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Money Multiplier
In Video Games this is an item/ability/situation that increases the amount of loot gained, or the chances of getting it. Some versions instead give you loot upon activation/during use.

Compare Score Multiplier and Experience Booster. See also Luck Stat and Meta Power-Up.

Examples:

  • Pokémon: the Amulet Coin and Luck Incense items double the amount of money gained from defeating Trainers.
    • The move Pay Day also grants Trainers an additional amount of money each time it is used, with the awarded amount of coins being based off of the level of the Pokémon using the move. During Generations 1 and 2, the amount of money scattered was two times the user's level. From Generation 3 onwards, the multiplier was increased, so that the money received per use is now five times the user's level.
    • The Gen VI move Happy Hour doubles the amount of prize money earned after a battle.
      • In Pokémon Ruby and Sapphire Versions, there is a glitch where the wrong amount of money will be displayed if the Amulet Coin is held when Pay Day is used, leaving the impression that the Amulet Coin does not affect Pay Day. However, if the player checks his/her Trainer Card, it will be discovered that the money earned from Pay Day has correctly been doubled and added to the player's total savings. This error was fixed in Pokémon FireRed and LeafGreen Versions, as well as all subsequent games.
    • Pass Powers, introduced in Generation V, include increasing the reward money from winning Trainer battles.
  • Two Artix Entertainment minigames Ninja Shadow Adventure and Undead Assault. In these Web Games you can buy weapons that will increase the amount of gold you receive from killing monsters.
  • Armor Games' Web Game Sin Mark. Having the Lucky Charm trinket equipped increases the chance of slain enemies dropping trinkets.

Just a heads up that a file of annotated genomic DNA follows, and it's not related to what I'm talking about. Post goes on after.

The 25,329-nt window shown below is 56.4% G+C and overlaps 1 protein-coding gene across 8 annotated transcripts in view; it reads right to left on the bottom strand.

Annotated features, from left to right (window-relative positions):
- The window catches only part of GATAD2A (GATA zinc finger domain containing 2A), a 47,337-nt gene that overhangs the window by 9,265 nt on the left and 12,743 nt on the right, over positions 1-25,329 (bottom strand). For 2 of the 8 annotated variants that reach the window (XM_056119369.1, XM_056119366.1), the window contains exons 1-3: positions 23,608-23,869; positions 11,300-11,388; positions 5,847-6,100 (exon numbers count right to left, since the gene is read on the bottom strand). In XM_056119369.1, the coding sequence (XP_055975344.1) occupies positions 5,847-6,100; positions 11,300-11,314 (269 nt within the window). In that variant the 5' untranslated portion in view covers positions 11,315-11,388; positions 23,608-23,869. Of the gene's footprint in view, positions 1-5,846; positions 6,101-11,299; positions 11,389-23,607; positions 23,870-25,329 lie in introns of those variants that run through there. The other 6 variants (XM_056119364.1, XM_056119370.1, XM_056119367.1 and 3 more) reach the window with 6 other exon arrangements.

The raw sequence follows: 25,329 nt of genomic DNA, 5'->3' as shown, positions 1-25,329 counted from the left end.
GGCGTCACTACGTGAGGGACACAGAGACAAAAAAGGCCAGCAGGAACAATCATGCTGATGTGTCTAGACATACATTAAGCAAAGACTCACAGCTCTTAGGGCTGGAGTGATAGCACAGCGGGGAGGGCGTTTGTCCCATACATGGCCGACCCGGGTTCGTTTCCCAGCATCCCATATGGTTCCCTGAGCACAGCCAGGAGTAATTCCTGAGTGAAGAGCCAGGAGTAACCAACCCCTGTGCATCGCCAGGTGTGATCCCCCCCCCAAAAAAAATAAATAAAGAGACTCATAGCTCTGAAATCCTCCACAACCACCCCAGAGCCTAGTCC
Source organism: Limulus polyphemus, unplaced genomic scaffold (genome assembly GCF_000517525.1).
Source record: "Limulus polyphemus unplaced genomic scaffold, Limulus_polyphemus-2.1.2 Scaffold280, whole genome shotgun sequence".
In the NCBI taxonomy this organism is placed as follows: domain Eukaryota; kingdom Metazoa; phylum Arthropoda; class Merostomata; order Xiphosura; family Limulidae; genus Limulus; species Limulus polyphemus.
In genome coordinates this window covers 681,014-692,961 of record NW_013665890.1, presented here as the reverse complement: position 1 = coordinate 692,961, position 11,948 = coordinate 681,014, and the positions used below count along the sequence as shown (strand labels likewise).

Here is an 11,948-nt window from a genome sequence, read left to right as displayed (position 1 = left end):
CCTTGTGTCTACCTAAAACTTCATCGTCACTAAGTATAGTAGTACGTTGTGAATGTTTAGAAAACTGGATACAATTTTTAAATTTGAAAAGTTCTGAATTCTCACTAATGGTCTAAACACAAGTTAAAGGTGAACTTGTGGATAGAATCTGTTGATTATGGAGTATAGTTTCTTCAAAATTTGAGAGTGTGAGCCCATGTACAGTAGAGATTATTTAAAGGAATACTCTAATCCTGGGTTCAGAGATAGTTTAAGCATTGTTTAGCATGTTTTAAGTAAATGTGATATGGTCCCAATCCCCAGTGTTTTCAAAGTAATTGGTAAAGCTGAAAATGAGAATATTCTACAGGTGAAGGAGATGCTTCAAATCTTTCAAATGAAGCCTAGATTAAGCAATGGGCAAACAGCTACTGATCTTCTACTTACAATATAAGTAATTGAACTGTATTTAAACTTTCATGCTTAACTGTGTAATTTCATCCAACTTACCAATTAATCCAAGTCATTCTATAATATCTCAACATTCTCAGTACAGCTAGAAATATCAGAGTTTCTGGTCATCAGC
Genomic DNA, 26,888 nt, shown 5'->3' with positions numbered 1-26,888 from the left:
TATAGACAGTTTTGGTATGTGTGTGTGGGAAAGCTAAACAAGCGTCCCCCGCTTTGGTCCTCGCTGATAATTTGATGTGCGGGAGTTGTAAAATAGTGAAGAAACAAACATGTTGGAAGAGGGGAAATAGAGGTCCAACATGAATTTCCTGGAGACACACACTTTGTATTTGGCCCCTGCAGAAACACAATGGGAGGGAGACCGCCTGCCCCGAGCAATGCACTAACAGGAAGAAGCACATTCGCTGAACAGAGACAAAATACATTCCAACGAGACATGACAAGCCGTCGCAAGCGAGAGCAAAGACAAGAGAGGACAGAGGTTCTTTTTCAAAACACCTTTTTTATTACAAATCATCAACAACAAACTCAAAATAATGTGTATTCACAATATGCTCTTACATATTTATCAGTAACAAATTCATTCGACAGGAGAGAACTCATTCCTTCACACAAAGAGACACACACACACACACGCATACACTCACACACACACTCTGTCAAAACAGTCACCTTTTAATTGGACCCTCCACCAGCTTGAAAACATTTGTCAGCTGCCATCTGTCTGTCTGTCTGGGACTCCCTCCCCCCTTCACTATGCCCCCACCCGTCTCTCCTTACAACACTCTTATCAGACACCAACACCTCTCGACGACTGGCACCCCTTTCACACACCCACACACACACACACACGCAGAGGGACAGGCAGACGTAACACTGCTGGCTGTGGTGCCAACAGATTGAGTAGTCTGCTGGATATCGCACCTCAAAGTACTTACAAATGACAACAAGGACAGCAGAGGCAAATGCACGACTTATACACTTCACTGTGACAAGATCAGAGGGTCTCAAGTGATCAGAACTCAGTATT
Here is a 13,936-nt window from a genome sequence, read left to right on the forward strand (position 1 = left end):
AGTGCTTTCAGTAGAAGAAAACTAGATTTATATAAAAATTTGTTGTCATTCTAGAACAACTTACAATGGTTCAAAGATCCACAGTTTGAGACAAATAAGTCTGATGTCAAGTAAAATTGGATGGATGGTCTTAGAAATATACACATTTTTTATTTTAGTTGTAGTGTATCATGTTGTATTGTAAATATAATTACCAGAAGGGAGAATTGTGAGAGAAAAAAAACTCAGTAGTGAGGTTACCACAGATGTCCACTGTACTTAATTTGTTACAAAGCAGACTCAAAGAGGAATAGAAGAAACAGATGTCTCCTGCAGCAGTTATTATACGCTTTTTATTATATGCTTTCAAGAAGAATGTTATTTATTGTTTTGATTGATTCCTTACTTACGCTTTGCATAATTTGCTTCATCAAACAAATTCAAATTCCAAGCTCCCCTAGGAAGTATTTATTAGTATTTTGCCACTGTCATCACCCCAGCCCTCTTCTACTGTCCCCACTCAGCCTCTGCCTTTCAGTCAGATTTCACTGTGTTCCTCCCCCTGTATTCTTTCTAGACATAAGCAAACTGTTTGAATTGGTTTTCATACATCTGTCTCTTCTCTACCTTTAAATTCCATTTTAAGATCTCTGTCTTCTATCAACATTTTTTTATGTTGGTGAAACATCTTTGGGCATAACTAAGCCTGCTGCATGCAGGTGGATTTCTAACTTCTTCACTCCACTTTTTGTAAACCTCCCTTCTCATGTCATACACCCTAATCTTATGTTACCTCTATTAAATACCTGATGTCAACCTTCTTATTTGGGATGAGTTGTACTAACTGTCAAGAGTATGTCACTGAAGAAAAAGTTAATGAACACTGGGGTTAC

• The Broker specialist in the Disgaea series can be put in a piece of equipment, and increases the money you gain from defeating enemies by up to three times per specialist.
  • An item called "Dwarven Merchant's Belt" in Dragon Age: Origins gives you a +5% bonus to monetary gains.
  • The Cat Hood from Final Fantasy VI makes you win twice as many Gil after a battle. It even doubles the gil you recover after it got stolen.
  • Magic Find in Diablo 2.
  • Bolt Multiplier in Ratchet & Clank
  • The first Mario Party game has two alternate boxes to store your coins: The Casino Box will either double or halve the number that's actually deposited and the Lucky Box will add 10% more coins to those that you earned.
  • Age of Empires III: The Japanese can send a card from their home city which increases the amount of resources gathered from treasures.
  • In most of the Lego Adaptation Games, you can get stud multipliers, which stack, meaning you can collect as much as 3840 times the studs.
  • In Painkiller, there's a tarot card which doubles the money gained from destroying items. However, it is the most expensive card to place and enough coins are already gotten without that card to place the rest of them.
  • The Factor and Pirate hirelings in Might and Magic VII increase all gold found by +10% (and take a 5% cut themselves), under the idea that they know how to spot rare and valuable coins amongst the common ones.
  • Torchlight has the Treasure Hunter skill which increases the chance of finding loot.
  • An Untitled Story has an ability that increases the number of crystals received from crashing pots.
  • In La-Mulana, a certain MSX ROM combination gives you an extra coin every time you pick up coins.
    • In the Video Game Remake of the game, luck fairies increase the amount of drops from both enemies AND various breakable things. This makes grinding money incredibly easy.
  • zOMG!: Fortune's Favor ring